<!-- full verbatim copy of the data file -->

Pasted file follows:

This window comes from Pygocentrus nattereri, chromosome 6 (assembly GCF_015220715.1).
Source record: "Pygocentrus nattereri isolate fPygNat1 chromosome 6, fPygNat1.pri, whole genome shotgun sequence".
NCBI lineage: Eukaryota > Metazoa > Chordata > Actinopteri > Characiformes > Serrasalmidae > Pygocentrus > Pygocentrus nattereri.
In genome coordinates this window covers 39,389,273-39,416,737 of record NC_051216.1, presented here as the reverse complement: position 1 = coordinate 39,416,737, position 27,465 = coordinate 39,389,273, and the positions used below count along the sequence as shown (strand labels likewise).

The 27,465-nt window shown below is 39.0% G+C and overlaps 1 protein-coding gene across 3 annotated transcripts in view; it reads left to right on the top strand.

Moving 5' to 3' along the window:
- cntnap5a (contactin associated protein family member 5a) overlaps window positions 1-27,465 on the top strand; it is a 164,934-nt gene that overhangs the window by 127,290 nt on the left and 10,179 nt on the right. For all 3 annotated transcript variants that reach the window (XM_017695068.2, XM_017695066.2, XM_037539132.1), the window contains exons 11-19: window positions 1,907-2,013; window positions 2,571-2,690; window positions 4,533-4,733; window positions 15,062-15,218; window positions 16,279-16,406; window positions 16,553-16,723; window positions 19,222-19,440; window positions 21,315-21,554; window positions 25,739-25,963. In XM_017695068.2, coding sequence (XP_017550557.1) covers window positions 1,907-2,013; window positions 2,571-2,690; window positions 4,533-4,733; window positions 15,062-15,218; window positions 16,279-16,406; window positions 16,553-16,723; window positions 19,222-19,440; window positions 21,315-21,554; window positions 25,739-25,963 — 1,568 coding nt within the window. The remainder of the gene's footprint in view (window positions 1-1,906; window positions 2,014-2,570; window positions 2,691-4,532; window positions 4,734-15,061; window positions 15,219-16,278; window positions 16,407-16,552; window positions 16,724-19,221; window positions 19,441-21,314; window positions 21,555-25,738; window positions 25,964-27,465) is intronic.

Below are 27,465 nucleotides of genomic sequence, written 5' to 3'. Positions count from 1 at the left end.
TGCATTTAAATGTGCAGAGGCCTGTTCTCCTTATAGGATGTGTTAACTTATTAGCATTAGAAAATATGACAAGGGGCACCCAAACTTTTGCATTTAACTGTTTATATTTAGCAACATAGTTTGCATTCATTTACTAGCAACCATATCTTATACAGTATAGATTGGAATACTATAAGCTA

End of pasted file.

This window comes from Pygocentrus nattereri, chromosome 6 (assembly GCF_015220715.1).
Source record: "Pygocentrus nattereri isolate fPygNat1 chromosome 6, fPygNat1.pri, whole genome shotgun sequence".
NCBI lineage: Eukaryota > Metazoa > Chordata > Actinopteri > Characiformes > Serrasalmidae > Pygocentrus > Pygocentrus nattereri.
In genome coordinates this window covers 39,389,273-39,416,737 of record NC_051216.1, presented here as the reverse complement: position 1 = coordinate 39,416,737, position 27,465 = coordinate 39,389,273, and the positions used below count along the sequence as shown (strand labels likewise).

The 27,465-nt window shown below is 39.0% G+C and overlaps 1 protein-coding gene across 3 annotated transcripts in view; it reads left to right on the top strand.

Moving 5' to 3' along the window:
- cntnap5a (contactin associated protein family member 5a) overlaps window positions 1-27,465 on the top strand; it is a 164,934-nt gene that overhangs the window by 127,290 nt on the left and 10,179 nt on the right. For all 3 annotated transcript variants that reach the window (XM_017695068.2, XM_017695066.2, XM_037539132.1), the window contains exons 11-19: window positions 1,907-2,013; window positions 2,571-2,690; window positions 4,533-4,733; window positions 15,062-15,218; window positions 16,279-16,406; window positions 16,553-16,723; window positions 19,222-19,440; window positions 21,315-21,554; window positions 25,739-25,963. In XM_017695068.2, coding sequence (XP_017550557.1) covers window positions 1,907-2,013; window positions 2,571-2,690; window positions 4,533-4,733; window positions 15,062-15,218; window positions 16,279-16,406; window positions 16,553-16,723; window positions 19,222-19,440; window positions 21,315-21,554; window positions 25,739-25,963 — 1,568 coding nt within the window. The remainder of the gene's footprint in view (window positions 1-1,906; window positions 2,014-2,570; window positions 2,691-4,532; window positions 4,734-15,061; window positions 15,219-16,278; window positions 16,407-16,552; window positions 16,724-19,221; window positions 19,441-21,314; window positions 21,555-25,738; window positions 25,964-27,465) is intronic.

Below are 27,465 nucleotides of genomic sequence, written 5' to 3'. Positions count from 1 at the left end.
TGCATTTAAATGTGCAGAGGCCTGTTCTCCTTATAGGATGTGTTAACTTATTAGCATTAGAAAATATGACAAGGGGCACCCAAACTTTTGCATTTAACTGTTTATATTTAGCAACATAGTTTGCATTCATTTACTAGCAACCATATCTTATACAGTATAGATTGGAATACTATAAGCTA